Its eight tracks merge beautifully hazy sound collages into stratospheric pop songs about leaving people, places and frames of mind behind. Playing out like memories, the various strands of songs like “Everything Always Gets Old” appear suddenly and fade away just as quickly, all blending in to the warm haze of tape hiss that engulfs the entire album.

Though “Flashbulb Memory,” released Dec. 30, goes all in on its lo-fi, found-it-in-your-attic sound collage aesthetic, its more impressive tracks sound more fit for stadiums than bedrooms. In the chorus of “Leaving,” Howard cries “Save me somehow/‘cause I don’t know how/soon you will be/leaving me” over synth swells that wouldn’t sound out of place in “Titanic” and drums that could fill the Grand Canyon.

Even “Leaving” though, takes a backseat in scale to the monumental “Somewhere You’ve Been Before.” Taking the idea of nostalgia and blowing it up to Christopher Nolan-size cinematic proportions, Howard’s voice booms, carrying the song with a grandiose, charismatic authority not seen since perhaps the earliest days of U2.

Though coyly released the day before New Year’s Eve, “Flashbulb Memory” feels like an album that yearns to be explored. Though patchy at times, it’s more expansive moments provoke the kind of catharsis other widescreen “alternative” pop groups (Bastille, fun.) could only dream of creating.

Brian Eno – “Reflection”

 A reflection can be virtually anything. Two people can look at the same reflection, and come away with completely different interpretations of what they saw, depending on their mindset. Brian Eno’s “Reflection” is a creation whose purpose is to channel that idea. Though ostensibly a 54-minute soundscape of keyboards, vibraphones and bells, “Reflection” can take on any number of roles.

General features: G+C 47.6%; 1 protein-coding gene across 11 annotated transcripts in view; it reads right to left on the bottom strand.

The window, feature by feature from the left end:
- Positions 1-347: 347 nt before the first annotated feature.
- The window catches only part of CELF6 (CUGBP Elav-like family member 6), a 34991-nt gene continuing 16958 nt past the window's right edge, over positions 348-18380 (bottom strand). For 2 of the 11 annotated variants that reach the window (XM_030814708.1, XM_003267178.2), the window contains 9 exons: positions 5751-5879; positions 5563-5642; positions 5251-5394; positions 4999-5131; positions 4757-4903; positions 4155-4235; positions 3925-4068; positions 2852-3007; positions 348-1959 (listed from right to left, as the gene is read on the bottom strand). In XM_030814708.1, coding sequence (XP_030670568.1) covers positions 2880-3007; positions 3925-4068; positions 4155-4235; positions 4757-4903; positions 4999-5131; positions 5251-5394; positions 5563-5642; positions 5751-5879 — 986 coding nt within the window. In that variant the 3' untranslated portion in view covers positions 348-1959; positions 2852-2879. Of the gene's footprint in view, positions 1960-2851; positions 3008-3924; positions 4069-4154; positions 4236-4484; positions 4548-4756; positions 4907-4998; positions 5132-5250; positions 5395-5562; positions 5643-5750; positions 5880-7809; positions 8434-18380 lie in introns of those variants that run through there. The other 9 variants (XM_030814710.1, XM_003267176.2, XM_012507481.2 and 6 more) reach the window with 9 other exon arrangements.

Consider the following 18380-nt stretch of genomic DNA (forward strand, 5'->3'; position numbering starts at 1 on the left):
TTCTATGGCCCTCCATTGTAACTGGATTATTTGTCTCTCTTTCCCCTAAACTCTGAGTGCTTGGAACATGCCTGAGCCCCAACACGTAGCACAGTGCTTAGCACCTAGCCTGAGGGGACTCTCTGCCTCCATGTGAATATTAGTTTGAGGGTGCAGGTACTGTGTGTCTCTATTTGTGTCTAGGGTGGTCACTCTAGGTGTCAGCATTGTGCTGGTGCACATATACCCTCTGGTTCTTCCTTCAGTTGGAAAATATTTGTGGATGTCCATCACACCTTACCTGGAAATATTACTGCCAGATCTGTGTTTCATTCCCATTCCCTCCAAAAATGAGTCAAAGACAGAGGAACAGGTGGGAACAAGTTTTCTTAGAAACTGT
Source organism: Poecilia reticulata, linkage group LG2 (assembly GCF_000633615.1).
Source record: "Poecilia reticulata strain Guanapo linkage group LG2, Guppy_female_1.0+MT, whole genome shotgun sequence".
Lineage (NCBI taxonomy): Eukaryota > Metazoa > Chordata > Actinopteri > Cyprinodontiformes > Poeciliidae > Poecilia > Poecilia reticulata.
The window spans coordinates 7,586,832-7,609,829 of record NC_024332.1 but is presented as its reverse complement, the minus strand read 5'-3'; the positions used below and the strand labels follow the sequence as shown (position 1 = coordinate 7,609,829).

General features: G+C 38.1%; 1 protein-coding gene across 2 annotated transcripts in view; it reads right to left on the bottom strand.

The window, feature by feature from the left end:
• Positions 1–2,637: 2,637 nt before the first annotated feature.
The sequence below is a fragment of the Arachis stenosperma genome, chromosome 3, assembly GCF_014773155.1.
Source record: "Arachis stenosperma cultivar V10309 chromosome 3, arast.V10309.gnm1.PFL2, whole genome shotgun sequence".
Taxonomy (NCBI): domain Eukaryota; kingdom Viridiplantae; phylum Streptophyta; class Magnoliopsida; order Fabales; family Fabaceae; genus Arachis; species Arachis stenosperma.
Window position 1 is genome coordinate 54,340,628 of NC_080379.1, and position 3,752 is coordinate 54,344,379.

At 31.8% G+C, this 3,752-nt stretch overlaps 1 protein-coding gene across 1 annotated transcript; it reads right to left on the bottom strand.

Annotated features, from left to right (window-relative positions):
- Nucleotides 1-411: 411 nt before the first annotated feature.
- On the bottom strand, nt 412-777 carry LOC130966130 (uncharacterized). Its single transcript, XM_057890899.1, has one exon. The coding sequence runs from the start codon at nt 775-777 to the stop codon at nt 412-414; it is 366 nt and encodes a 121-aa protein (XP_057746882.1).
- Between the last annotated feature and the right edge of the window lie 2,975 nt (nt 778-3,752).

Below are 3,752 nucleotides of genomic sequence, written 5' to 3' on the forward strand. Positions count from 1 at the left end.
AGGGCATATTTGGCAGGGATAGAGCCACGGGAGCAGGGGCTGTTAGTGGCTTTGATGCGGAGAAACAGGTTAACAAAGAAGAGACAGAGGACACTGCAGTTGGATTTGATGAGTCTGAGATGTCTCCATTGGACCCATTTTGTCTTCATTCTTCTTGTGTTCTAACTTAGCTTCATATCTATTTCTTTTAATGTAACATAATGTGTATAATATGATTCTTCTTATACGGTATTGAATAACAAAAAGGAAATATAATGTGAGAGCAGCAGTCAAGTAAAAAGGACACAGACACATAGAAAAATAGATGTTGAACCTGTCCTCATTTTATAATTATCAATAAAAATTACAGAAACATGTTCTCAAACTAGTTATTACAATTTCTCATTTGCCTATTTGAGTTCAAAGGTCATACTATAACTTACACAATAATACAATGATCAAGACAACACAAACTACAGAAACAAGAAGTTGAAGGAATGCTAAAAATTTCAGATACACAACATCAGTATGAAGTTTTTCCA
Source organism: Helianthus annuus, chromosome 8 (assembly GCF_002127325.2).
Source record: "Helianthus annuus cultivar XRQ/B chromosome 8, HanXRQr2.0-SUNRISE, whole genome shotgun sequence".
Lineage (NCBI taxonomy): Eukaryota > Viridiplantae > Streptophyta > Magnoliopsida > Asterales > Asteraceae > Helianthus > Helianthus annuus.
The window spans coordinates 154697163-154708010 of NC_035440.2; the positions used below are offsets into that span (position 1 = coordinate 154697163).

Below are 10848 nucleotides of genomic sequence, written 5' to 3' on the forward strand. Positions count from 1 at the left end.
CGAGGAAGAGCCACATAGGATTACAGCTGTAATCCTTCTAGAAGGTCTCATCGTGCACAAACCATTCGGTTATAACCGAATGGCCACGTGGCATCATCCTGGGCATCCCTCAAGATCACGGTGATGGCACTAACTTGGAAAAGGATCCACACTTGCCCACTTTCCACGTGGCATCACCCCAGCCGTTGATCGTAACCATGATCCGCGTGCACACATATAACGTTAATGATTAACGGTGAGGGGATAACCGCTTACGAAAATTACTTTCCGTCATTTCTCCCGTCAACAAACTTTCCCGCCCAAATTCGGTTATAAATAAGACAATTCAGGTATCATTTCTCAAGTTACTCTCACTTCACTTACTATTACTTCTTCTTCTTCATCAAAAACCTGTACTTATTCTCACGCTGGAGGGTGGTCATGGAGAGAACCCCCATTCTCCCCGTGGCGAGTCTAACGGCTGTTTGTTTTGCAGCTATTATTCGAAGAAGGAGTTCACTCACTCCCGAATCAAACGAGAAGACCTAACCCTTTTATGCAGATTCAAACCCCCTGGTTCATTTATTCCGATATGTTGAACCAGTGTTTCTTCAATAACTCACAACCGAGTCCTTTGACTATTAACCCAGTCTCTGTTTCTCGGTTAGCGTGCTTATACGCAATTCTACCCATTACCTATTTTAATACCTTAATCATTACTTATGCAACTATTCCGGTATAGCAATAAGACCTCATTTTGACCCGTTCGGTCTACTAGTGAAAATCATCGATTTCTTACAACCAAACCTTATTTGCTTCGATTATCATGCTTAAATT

The instrumentation that bubbles around the surface of “Reflection” defines the piece more than the unceasing drone that lies at its heart. The minimal, immaculately-produced statements that ripple across its surface brilliantly blur the line between major and minor tones. They may seem calming and serene, blending perfectly into the background of your day. Just as easily though, they can throw you off, leaving you feeling unsettled. It seems to completely transform based on the mindset in which you hear it, it’s great illusion being that those differences are all in your head.

“Reflection,” released Jan. 1, is more than just an elusive piece of music though. Alongside the typical album, Eno created a “Reflection” app, which utilizes algorithms to create what Eno describes as an “endless and endlessly changing version of the piece of music.” Through this, not only can the listener interpret the piece as they please, they can change it based on these interpretations.

Though not as sonically immersive as some of Eno’s classic ambient works of the late 70s and early 80s, “Reflection” is groundbreaking as a work of art. Though virtually every piece of music attempts to be relatable to its listener, “Reflection” allows itself to be entirely transformed by the listener. Tranquil enough to serve as background music, but complex enough to engage with on numerous levels, “Reflection” is a fascinating work by a legend who refuses to stop thinking far outside of the box.

Jackson Maxwell can be reached at jlmaxwell@umass.edu and followed on Twitter at @JMaxwell82.